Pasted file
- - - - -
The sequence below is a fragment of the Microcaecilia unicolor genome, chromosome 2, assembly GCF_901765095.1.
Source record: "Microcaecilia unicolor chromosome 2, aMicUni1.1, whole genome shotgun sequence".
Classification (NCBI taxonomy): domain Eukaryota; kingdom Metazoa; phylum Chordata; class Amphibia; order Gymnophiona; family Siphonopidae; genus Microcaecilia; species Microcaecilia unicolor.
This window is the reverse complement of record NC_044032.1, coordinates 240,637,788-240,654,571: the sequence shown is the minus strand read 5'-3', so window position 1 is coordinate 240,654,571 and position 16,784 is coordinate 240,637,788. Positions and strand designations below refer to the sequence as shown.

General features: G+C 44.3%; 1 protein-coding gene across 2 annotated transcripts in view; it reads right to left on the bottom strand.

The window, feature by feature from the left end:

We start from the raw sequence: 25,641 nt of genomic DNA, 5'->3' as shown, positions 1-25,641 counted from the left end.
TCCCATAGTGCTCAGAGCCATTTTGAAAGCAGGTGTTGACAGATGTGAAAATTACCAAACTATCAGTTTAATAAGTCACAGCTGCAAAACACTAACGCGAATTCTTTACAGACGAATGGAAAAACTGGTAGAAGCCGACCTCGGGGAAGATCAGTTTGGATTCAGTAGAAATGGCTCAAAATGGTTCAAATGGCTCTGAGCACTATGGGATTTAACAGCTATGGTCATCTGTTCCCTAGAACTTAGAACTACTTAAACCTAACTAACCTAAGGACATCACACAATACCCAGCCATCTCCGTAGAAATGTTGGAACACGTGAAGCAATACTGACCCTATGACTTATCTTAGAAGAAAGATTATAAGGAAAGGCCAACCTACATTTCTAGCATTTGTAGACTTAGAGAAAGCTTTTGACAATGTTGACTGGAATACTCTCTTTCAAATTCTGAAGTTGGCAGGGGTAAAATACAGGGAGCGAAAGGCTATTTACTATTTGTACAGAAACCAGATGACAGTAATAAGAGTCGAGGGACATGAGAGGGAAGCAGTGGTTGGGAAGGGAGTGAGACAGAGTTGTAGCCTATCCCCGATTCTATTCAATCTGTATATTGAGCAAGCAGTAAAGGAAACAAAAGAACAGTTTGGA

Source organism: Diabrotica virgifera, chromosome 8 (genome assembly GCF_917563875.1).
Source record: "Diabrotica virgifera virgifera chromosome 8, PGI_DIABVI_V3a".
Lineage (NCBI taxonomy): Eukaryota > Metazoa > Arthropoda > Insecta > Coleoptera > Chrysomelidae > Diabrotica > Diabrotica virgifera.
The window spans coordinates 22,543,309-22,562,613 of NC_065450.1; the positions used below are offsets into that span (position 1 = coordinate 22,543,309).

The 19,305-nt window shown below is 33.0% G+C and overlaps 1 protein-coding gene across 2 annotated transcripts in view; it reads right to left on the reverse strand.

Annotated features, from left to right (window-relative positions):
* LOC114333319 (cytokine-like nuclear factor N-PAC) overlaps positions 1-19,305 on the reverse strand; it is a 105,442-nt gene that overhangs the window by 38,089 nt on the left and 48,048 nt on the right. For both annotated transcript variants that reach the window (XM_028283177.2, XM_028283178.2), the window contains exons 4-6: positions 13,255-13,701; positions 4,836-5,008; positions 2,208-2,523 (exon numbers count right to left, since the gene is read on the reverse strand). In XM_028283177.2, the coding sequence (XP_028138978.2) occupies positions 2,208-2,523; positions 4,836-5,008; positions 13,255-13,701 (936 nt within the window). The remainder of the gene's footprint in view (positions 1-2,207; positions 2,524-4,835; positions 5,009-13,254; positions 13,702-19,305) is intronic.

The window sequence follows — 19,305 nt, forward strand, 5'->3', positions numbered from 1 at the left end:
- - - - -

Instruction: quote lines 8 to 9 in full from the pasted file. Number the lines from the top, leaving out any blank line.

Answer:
TCCCATAGTGCTCAGAGCCATTTTGAAAGCAGGTGTTGACAGATGTGAAAATTACCAAACTATCAGTTTAATAAGTCACAGCTGCAAAACACTAACGCGAATTCTTTACAGACGAATGGAAAAACTGGTAGAAGCCGACCTCGGGGAAGATCAGTTTGGATTCAGTAGAAATGGCTCAAAATGGTTCAAATGGCTCTGAGCACTATGGGATTTAACAGCTATGGTCATCTGTTCCCTAGAACTTAGAACTACTTAAACCTAACTAACCTAAGGACATCACACAATACCCAGCCATCTCCGTAGAAATGTTGGAACACGTGAAGCAATACTGACCCTATGACTTATCTTAGAAGAAAGATTATAAGGAAAGGCCAACCTACATTTCTAGCATTTGTAGACTTAGAGAAAGCTTTTGACAATGTTGACTGGAATACTCTCTTTCAAATTCTGAAGTTGGCAGGGGTAAAATACAGGGAGCGAAAGGCTATTTACTATTTGTACAGAAACCAGATGACAGTAATAAGAGTCGAGGGACATGAGAGGGAAGCAGTGGTTGGGAAGGGAGTGAGACAGAGTTGTAGCCTATCCCCGATTCTATTCAATCTGTATATTGAGCAAGCAGTAAAGGAAACAAAAGAACAGTTTGGA

Source organism: Diabrotica virgifera, chromosome 8 (genome assembly GCF_917563875.1).